Roof Moss - is it worth having it removed?

Roof Moss - is it worth having it removed?

Author
Discussion

Too Late

Original Poster:

5,041 posts

195 months

Monday 26th October
quotequote all
We live with some big trees around the house and we are prone to some moss on the roof. Our house was built in the 1960's and has never had a roof clean. The neighbors have just had it done and it looks like a brand new roof

It got me thinking if we needed to do our roof.
Has anyone had their roof cleaned?
Is it worth doing?

Thanks
Toolate

J6542

193 posts

4 months

Monday 26th October
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My house is around similiar age to yours and I cleaned my roof last summer. I spent 2 days scraping off the old moss and spraying on a moss treatment. It looks far better now. But with the tiles now being 50 odd year old it could really do with a reroof.
Whatever you decide dont let the gypos up there with a pressure washer

HairyMaclary

3,190 posts

155 months

Monday 26th October
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Don't do it. s around here shook down a mate to jet wash his roof. Loads have had it done.. He lives on a leafy lane in a 60s house. Big concrete tiles.

They cracked tiles all over the place and didn't tell him. Now he's got a load of ceilings that need skimming and a roof that needs fixing.

Unless the moss is causing an issue just leave it there.

Wacky Racer

33,688 posts

207 months

Monday 26th October
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I did mine myself, but I am fortunate to have some very good industrial ladders and roof ladders. It came off fairly easily with a stiff brush, I just let it all slide into the gutter and then cleaned the gutter out (Taking care to block the drain at the bottom of the downspout so moss would not get in there.)

That lot took about a day to shift.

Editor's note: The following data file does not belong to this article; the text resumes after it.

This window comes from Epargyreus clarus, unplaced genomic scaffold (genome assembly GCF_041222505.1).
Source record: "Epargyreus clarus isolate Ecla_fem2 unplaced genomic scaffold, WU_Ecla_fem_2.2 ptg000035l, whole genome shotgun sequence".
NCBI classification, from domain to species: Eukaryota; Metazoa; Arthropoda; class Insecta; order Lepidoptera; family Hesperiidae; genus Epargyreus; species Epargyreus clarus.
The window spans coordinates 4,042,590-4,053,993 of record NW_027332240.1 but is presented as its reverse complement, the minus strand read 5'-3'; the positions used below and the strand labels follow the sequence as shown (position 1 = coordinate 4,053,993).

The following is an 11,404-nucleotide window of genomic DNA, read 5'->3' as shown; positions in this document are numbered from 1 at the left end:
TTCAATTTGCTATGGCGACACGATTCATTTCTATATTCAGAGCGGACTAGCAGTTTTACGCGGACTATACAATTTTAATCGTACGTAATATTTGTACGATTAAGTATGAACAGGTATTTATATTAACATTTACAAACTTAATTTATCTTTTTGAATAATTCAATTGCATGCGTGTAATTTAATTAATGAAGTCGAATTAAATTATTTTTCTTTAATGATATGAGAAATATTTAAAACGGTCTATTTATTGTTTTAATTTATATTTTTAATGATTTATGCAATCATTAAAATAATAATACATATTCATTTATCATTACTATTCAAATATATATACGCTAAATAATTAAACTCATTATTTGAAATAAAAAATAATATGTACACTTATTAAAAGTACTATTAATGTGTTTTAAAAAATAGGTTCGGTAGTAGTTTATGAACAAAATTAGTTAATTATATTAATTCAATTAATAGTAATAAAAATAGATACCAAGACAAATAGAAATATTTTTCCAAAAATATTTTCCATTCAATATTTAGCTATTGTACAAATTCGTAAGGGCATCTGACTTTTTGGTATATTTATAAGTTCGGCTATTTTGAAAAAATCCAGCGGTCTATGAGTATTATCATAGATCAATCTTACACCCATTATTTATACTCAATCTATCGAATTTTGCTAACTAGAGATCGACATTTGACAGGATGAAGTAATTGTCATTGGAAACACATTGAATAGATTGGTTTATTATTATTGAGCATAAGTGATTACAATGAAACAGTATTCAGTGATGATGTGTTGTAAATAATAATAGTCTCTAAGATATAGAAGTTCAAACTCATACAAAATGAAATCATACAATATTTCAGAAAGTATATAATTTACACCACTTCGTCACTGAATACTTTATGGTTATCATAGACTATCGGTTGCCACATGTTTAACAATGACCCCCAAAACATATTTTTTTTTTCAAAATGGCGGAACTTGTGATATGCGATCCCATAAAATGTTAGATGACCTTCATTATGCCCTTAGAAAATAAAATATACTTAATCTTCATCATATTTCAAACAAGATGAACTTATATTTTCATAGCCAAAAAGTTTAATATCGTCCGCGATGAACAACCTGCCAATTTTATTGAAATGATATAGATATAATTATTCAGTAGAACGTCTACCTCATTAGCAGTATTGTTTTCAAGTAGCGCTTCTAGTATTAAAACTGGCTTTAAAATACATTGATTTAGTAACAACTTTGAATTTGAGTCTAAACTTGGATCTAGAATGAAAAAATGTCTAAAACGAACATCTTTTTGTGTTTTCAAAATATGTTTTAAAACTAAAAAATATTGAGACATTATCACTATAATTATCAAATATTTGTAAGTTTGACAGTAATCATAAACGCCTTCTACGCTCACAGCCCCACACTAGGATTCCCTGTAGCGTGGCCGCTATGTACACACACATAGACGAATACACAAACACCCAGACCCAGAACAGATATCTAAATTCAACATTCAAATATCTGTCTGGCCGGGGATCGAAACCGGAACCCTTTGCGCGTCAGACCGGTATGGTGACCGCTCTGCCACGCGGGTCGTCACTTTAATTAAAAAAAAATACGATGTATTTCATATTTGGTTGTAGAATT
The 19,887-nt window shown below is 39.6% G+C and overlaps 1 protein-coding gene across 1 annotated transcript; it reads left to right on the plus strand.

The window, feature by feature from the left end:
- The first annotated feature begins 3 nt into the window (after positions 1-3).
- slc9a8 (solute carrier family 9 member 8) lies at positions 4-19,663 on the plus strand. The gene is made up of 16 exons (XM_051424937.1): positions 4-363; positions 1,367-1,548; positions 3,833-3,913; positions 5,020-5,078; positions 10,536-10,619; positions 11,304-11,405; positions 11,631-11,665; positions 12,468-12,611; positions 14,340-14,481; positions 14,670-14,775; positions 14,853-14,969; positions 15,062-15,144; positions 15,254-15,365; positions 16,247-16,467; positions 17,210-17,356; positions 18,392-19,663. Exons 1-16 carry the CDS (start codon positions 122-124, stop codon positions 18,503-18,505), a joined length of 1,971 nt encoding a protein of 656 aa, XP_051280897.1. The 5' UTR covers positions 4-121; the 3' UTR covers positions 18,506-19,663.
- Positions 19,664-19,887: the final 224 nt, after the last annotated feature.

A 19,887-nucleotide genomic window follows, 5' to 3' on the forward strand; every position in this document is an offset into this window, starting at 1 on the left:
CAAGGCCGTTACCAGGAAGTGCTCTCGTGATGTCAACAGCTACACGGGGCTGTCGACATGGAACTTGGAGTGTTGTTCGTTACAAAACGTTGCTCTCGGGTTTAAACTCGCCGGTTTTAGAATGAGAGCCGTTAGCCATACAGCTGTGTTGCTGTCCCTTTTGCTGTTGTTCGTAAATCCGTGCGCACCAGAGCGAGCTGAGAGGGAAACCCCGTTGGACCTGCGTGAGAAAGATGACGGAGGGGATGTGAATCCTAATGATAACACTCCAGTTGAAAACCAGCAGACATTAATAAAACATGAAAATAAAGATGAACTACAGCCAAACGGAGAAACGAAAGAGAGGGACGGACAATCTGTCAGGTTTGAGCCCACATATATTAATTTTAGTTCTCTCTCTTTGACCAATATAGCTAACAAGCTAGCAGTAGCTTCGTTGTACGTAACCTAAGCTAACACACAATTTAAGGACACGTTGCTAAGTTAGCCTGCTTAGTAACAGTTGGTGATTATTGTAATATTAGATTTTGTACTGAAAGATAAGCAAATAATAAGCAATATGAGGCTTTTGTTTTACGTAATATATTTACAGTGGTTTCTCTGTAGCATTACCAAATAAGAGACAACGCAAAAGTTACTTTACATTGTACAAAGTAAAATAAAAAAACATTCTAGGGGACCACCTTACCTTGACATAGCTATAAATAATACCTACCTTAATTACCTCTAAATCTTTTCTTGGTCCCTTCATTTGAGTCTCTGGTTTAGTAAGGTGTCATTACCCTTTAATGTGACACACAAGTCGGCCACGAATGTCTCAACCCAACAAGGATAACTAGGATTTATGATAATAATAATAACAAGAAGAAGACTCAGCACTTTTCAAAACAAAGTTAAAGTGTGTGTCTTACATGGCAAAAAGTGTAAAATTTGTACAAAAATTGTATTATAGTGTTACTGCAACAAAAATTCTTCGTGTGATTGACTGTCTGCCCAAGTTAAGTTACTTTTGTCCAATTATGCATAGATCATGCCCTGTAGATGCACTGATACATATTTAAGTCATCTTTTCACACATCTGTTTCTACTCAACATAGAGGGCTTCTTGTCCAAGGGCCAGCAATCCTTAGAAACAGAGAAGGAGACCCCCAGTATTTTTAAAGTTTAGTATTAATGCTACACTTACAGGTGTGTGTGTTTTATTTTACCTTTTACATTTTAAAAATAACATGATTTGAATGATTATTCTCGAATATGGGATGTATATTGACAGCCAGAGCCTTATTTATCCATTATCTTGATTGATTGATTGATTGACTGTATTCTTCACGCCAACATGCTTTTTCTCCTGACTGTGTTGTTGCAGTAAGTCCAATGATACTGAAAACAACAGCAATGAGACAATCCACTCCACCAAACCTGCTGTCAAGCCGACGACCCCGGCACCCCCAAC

The roof looks like new now, but it's not a job for anyone without a head for heights.

Our next house will be a bungalow...smile


2 sMoKiN bArReLs

25,628 posts

195 months

Monday 26th October
quotequote all
I had some roof work done. As a throw away line the roofer said to me don't even think about cleaning the moss off.

(I'm assuming he was a straight up guy & not plotting for future work hehe)

RizzoTheRat

19,839 posts

152 months

Monday 26th October
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If you have a roof with crossed axies so you have a gully, it's worth cleaning moss out of there, I had enough of a build up it was forming a dam and the puddle for deep enough to come through the tiles.

Our window cleaner cleared it with a vacuum cleaner with a very long pipe on the end of a pole

Edited by RizzoTheRat on Monday 26th October 20:02

Last Visit

1,552 posts

148 months

Monday 26th October
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Did mine last year on the section that is tiled. Used a ladder and a brush to gently agitate any more lumps. Most were not that well secured so came away quite easily. The most stubborn were on the mortar around the ridge tiles. We also had a fair amount of lichen too so I sprayed the whole roof afterwards with Wet and Foget, doing exactly what it said on the tin. Looks great now.

Robertj21a

9,604 posts

65 months

Monday 26th October
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Builders and roofers I've spoken to said to just leave it alone. Don't hose it, treat it, or let the Travellers anywhere near it.

J6542

193 posts

4 months

Monday 26th October
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Its fine to treat it, but you should do it in the summer after a few days off no rain and really soak it. A friend off my dads had a new pantile roof put on 25 years ago, and he sprays his roof every 2nd summer and it still looks like new, with no moss at all. His neighbours on both sides got done about 15 years ago but they don’t spray their roofs and both are covered in moss.

PositronicRay

20,085 posts

143 months

Monday 26th October
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Plenty around here have had it done, often OAP bungalows.

Looks a bit carp and patchy especially one 1/2 of a semi. What's wrong with a bit of moss? Who wants a 'new' looking roof anyway?

ETA, Considering roof cleaning? Maybe you need a hobby.

Edited by PositronicRay on Monday 26th October 21:01

hongkongdonkey

47 posts

102 months

Monday 26th October